Blocking GEO’s bid for Kerrville IS a matter of life and death for the current and future residents of that facility. GEO and their lobbyists may have the big bucks, but we believe we’ve got the moral high ground on our side.  The ACLU editorial is merely the most recent in a series of excellent pieces by both Texas-based and national news outlets.  In recent weeks the Austin American StatesmanKUT Austin, and Colorlines Magaize have all covered GEO Care’s bid to take over Kerrville State Hospital.  In each article, the notion of the state handing over control of the hospital to a private prison corporation sounds unconscionable, because it is.: Families of girls housed at the Coke County Juvenile Justice Center sue GEO (then Wackenhut), claiming staff sexually assaulted detainees. One of the teenage victims kills herself the day GEO settles suit for an undisclosed amount.

2001: Inmate beaten to death in front of warden and guards at GEO-run Willacy County State Jail in Raymondville. Resulting lawsuit shows GEO destroyed a videotape of the killing, and the company settles for almost $50 million.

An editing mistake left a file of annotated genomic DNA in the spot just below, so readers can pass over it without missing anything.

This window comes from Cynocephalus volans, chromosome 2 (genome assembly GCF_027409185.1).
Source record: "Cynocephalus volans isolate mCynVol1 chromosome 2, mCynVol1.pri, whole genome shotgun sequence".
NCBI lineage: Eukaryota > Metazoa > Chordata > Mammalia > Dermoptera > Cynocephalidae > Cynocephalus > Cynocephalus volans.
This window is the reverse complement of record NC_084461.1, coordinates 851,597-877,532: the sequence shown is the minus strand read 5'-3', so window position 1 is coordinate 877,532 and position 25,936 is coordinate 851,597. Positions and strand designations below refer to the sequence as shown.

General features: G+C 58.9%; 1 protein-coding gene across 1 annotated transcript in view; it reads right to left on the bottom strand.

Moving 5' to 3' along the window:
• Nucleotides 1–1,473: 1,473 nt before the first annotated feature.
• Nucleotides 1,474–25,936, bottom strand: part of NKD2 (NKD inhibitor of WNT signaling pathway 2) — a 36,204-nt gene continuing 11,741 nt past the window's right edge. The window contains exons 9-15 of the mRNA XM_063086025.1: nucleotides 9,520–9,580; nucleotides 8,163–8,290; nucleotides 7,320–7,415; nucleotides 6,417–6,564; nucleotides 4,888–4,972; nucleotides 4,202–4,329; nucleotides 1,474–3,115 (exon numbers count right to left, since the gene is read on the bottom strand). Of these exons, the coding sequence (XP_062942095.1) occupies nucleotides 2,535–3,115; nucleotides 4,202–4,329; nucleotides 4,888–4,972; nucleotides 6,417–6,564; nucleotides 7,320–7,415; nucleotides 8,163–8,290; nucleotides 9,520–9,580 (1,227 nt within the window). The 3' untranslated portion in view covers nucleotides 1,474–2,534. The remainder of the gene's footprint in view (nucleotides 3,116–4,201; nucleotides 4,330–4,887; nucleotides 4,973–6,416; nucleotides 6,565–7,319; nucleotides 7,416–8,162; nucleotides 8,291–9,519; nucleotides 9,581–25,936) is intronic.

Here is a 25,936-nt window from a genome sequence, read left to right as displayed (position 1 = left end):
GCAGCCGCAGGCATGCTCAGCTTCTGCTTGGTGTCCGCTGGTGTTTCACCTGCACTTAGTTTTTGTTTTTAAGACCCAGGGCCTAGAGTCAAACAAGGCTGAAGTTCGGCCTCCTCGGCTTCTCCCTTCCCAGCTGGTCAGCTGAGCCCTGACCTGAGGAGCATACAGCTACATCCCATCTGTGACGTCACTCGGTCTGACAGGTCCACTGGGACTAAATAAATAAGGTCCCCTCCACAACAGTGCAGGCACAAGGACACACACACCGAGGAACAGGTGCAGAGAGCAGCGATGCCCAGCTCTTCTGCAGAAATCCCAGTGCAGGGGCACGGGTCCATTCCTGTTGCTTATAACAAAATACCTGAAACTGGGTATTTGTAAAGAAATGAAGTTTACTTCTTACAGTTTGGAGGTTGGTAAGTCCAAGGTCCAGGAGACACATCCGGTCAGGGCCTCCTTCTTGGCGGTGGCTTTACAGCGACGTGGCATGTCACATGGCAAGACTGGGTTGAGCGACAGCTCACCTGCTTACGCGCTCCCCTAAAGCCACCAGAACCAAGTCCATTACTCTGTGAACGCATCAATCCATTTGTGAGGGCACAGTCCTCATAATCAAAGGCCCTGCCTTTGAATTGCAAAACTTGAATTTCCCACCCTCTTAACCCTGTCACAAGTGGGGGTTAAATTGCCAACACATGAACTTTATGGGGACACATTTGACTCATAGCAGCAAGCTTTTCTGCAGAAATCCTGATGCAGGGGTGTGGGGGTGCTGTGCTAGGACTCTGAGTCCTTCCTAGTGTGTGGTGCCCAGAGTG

February 2006: Texas Civil Rights Project sues GEO after a woman commits suicide inside the Val Verde Detention Center in Del Rio. TCRP and the woman’s family claim prison workers denied medical treatment to the woman after a male inmate at the facility raped her.

August 2006: A crippled and mentally ill woman housed at South Texas Detention Compound in Pearsall sues GEO, claiming she was denied medication, forced into isolation, stripped naked, and ridiculed by GEO staff.